21 May 2013

US Food Aid Reform Train is Slowing Down

Food aid reforms came under the spotlight last month when the Obama Administration announced its Fiscal Year 2014 budget.

The changes are important to humanitarian response. Oxfam America estimates that reforms to food aid procurement laws could speed up crisis response by 14 weeks and reach an additional 17.1 million people. For a crisis like the 2010 drought in the Horn of Africa, that improved response time could have saved thousands of lives.

“The current approach to food aid can become, at times, an impediment to its very own mission,” said USAID Administrator Raj Shah.

Humanitarian groups were mostly supportive in response and contractors were unhappy that changes would affect their business. What looked like positive momentum for reform is starting to slow down as both houses of Congress take a look at the Farm Bill and food aid reform both in and out of the United States.

“The agriculture industry in the Midwest sees this as a threat to exports, which is ridiculous,” said former USAID Administrator Andrew Natsios to Businessweek, a supporter of food aid reform during his tenure with the Bush Administration.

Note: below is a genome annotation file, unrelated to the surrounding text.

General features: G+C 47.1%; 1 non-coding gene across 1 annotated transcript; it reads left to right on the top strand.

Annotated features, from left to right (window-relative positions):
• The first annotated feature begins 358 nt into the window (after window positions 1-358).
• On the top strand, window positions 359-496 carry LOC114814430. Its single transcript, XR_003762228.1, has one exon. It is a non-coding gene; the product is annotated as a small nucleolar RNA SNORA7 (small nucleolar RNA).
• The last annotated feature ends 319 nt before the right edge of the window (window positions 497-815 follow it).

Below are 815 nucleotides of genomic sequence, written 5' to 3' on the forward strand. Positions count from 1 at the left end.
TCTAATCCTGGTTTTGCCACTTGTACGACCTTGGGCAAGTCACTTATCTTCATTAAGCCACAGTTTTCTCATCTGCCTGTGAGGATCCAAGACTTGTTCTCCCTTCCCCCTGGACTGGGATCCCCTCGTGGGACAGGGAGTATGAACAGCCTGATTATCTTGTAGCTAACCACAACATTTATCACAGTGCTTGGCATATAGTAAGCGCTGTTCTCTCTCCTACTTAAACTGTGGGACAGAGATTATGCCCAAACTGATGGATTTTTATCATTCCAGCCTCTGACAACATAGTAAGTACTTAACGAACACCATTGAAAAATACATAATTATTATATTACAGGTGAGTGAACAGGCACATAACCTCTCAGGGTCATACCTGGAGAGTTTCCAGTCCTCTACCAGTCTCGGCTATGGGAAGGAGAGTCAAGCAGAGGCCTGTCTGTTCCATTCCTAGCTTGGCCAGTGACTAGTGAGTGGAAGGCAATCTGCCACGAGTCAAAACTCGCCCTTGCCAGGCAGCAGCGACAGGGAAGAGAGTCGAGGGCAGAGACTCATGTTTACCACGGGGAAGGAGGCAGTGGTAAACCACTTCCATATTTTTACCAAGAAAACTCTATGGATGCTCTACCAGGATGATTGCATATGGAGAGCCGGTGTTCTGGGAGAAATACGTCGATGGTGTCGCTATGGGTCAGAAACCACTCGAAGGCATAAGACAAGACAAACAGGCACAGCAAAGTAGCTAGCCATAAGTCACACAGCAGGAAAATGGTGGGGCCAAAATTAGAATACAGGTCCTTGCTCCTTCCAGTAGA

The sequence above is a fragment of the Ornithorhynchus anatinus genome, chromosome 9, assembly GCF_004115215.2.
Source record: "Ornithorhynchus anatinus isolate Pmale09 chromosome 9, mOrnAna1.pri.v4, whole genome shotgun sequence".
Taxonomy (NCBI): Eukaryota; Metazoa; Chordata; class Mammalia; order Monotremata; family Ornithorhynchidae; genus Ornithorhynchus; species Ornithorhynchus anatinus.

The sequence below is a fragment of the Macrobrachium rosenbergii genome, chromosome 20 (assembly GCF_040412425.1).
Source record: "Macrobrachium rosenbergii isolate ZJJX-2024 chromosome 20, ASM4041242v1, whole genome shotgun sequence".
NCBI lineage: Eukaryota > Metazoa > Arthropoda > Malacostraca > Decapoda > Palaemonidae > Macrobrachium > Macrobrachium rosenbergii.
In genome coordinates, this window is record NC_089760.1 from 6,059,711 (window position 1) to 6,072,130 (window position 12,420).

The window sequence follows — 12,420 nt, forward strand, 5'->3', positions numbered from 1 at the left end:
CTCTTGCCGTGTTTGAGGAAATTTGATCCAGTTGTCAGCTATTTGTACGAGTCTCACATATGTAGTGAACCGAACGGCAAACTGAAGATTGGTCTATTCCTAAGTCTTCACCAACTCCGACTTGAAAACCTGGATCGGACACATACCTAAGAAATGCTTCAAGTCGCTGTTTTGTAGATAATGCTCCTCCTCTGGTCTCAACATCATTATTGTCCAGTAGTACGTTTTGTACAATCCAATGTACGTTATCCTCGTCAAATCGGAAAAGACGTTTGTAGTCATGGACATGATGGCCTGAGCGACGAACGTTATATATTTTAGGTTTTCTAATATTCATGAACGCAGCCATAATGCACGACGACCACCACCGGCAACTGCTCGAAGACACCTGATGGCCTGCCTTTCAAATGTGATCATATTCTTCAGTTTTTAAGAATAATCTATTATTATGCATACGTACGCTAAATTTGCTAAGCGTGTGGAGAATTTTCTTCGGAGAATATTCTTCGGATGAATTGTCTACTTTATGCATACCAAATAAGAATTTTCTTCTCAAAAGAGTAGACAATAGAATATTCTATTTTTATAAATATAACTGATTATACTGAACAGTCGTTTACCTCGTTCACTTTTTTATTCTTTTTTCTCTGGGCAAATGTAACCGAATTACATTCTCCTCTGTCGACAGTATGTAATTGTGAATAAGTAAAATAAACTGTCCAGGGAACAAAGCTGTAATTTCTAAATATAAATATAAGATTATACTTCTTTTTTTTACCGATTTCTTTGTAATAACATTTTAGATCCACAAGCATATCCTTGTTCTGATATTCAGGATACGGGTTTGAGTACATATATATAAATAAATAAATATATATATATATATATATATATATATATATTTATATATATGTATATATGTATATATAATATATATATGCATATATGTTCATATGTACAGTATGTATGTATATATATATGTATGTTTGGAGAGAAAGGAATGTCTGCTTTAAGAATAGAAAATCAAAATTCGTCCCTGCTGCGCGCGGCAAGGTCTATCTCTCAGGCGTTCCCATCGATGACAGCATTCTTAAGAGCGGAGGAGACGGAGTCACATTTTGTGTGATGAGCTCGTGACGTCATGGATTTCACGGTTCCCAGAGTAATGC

The red pen continues to make it through the US federal budget debate and the Farm Bill will see a few billion trimmed from its roughly $100 billion annual budget. The Republican dominated House and the Democrat led Senate do not see eye to eye on all of the cuts and changes, but they are on the same page when it comes to subsidies, says the Washington Post.
Both bills would eliminate the roughly $5 billion in annual subsidies known as “direct payments,” which automatically support certain types of farmers regardless of their crop prices or yield. The Senate version would terminate the program immediately, while the House measure would wean cotton farmers off it during the next two years. 
The two measures would also increase subsidies for federally subsidized crop insurance and create a new program to cover small losses on planted crops such as corn and soybeans.
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